2 min read
Recorded interviews are much like a phone or online video interview, except at no point in a recorded interview will you have to live chat face-to-face with a person.
The questions are pre-prepared and presented to you as text, audio or even video formate. You’ll then have a set amount of time to record a response and send it over to the organisation; hence their other name of “one-way interviews”.
Recorded interviews are steadily growing in popularity with companies increasing the range of roles that are recruited for using this technique.
While the technique is used in the early stages of the interview process for all kinds of roles, it is more commonly used for roles where the company is expecting a large number of applicants such as graduate or entry-level role, or simply for remote roles.
This technique is often used to pick out promising candidates before inviting them to a face-to-face or live video interview at a later stage.
Now you've been invited to a recorded interview, here are three tips to ace them:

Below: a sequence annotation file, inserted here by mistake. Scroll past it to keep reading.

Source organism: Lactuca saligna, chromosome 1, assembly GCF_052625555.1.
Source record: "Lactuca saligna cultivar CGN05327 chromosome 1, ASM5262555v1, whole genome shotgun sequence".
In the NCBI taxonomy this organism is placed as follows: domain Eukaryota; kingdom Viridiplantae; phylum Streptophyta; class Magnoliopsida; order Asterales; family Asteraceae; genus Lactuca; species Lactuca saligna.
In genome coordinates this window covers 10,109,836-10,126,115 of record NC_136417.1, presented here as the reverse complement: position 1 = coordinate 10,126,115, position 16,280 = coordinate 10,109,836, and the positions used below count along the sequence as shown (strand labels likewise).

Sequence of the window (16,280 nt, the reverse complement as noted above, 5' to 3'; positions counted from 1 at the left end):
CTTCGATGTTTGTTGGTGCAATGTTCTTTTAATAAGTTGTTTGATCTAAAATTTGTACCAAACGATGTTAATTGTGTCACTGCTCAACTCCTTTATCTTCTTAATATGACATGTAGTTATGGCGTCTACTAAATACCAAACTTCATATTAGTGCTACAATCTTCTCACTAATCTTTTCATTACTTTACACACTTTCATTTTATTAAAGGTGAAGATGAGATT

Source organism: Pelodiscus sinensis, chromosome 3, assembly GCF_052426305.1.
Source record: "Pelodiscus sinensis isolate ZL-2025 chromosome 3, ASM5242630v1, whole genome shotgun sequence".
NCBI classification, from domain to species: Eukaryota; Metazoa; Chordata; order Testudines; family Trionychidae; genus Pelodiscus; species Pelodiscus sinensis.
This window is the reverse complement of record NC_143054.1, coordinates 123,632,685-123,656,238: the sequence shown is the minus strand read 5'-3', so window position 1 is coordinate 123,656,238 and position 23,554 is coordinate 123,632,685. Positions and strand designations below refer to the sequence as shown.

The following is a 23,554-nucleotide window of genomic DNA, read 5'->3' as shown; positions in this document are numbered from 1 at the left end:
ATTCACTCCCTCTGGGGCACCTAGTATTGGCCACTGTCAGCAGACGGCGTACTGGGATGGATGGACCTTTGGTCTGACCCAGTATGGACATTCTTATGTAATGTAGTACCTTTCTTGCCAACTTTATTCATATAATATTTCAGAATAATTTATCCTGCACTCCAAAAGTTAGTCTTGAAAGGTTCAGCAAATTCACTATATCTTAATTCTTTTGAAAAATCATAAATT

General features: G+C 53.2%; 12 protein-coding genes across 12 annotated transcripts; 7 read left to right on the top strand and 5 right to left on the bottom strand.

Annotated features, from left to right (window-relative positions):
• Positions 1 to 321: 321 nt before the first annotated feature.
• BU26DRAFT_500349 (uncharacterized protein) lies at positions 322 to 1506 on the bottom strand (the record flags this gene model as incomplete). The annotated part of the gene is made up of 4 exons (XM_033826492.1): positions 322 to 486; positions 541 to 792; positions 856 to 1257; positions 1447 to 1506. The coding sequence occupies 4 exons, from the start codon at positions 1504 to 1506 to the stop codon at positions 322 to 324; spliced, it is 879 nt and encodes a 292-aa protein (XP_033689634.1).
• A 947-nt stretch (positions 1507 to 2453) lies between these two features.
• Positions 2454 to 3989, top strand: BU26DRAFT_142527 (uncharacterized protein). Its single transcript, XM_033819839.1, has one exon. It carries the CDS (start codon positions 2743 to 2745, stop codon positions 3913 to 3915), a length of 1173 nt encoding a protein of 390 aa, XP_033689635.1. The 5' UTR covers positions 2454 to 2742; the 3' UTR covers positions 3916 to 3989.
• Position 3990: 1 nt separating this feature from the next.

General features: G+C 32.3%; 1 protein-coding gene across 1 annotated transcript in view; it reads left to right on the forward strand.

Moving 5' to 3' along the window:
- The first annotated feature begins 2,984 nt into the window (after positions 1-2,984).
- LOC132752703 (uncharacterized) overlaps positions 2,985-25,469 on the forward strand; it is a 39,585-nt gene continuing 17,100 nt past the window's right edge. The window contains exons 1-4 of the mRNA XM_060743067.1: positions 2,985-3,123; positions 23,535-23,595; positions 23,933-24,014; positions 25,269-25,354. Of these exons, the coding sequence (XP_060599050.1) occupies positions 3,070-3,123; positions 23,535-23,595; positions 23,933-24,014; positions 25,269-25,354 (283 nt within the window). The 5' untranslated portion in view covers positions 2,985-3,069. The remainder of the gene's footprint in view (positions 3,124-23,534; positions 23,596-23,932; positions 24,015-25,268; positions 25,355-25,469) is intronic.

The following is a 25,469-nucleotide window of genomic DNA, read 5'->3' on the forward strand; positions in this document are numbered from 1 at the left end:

First things first, treat it like a real interview.
One of the reasons employers do recorded interviews is to check your communication skills. If you treat it like you're speaking to a screen you don't come off as natural.
To combat this, try to pretend as much as possible that you're speaking to a real person.
It also means you need to prepare for the interview like any other. They’re going to be asking real interview questions so make sure the you’ve done the usual prep beforehand.
Our post on four things to research about a company before an interview is a good place to start.
The majority of the time when a question comes up they will give you at least thirty seconds to prepare an answer before you have to start making a video.
Enough time to form a sensible answer so you won’t be caught off-guard when you’re answering a question.
Getting a hold of your nerves can be easier said than done, of course.
Try to take it from the perspective that it’s kind of easier than speaking to a real person because there’s not that person there at the time actively judging your answers as you say them.
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